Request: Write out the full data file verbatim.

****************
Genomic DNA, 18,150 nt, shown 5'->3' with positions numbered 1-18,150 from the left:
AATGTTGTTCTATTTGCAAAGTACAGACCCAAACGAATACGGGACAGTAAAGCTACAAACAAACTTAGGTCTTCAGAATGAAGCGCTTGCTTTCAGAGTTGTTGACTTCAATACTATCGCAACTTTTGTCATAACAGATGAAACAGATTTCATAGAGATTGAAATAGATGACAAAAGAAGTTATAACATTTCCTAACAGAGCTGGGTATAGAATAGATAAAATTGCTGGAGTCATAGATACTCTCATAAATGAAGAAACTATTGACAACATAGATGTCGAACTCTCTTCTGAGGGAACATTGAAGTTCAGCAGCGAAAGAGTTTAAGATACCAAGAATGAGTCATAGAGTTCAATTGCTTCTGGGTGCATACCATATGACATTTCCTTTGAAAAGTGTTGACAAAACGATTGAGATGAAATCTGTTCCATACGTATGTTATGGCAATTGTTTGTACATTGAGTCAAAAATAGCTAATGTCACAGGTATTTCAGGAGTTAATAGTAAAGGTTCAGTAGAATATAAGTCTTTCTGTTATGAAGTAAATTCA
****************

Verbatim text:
Genomic DNA, 18,150 nt, shown 5'->3' with positions numbered 1-18,150 from the left:
AATGTTGTTCTATTTGCAAAGTACAGACCCAAACGAATACGGGACAGTAAAGCTACAAACAAACTTAGGTCTTCAGAATGAAGCGCTTGCTTTCAGAGTTGTTGACTTCAATACTATCGCAACTTTTGTCATAACAGATGAAACAGATTTCATAGAGATTGAAATAGATGACAAAAGAAGTTATAACATTTCCTAACAGAGCTGGGTATAGAATAGATAAAATTGCTGGAGTCATAGATACTCTCATAAATGAAGAAACTATTGACAACATAGATGTCGAACTCTCTTCTGAGGGAACATTGAAGTTCAGCAGCGAAAGAGTTTAAGATACCAAGAATGAGTCATAGAGTTCAATTGCTTCTGGGTGCATACCATATGACATTTCCTTTGAAAAGTGTTGACAAAACGATTGAGATGAAATCTGTTCCATACGTATGTTATGGCAATTGTTTGTACATTGAGTCAAAAATAGCTAATGTCACAGGTATTTCAGGAGTTAATAGTAAAGGTTCAGTAGAATATAAGTCTTTCTGTTATGAAGTAAATTCA